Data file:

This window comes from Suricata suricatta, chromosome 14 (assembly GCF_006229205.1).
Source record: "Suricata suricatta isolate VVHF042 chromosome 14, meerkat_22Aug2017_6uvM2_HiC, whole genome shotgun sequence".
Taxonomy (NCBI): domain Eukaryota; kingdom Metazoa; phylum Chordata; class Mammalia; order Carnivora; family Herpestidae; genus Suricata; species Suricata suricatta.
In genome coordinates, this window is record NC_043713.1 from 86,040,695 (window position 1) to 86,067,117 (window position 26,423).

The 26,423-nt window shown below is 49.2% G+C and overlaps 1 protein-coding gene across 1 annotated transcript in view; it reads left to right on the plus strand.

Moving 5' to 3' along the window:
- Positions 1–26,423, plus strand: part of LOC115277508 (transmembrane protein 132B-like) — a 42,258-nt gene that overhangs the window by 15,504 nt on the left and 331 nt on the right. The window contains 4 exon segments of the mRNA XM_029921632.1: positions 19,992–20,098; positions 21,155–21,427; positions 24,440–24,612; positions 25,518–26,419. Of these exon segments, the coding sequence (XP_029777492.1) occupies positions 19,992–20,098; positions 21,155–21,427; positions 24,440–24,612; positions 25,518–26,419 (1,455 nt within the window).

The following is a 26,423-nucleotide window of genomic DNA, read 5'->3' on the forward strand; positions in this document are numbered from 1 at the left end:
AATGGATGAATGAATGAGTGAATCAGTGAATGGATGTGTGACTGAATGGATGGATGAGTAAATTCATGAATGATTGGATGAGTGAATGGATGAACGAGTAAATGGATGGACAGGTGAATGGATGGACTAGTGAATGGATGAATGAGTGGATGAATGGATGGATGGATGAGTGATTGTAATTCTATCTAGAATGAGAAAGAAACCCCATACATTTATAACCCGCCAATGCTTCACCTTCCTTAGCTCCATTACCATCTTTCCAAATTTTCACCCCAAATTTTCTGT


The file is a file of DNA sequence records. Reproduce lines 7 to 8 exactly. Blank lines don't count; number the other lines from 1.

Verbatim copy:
- Positions 1–26,423, plus strand: part of LOC115277508 (transmembrane protein 132B-like) — a 42,258-nt gene that overhangs the window by 15,504 nt on the left and 331 nt on the right. The window contains 4 exon segments of the mRNA XM_029921632.1: positions 19,992–20,098; positions 21,155–21,427; positions 24,440–24,612; positions 25,518–26,419. Of these exon segments, the coding sequence (XP_029777492.1) occupies positions 19,992–20,098; positions 21,155–21,427; positions 24,440–24,612; positions 25,518–26,419 (1,455 nt within the window).

The following is a 26,423-nucleotide window of genomic DNA, read 5'->3' on the forward strand; positions in this document are numbered from 1 at the left end: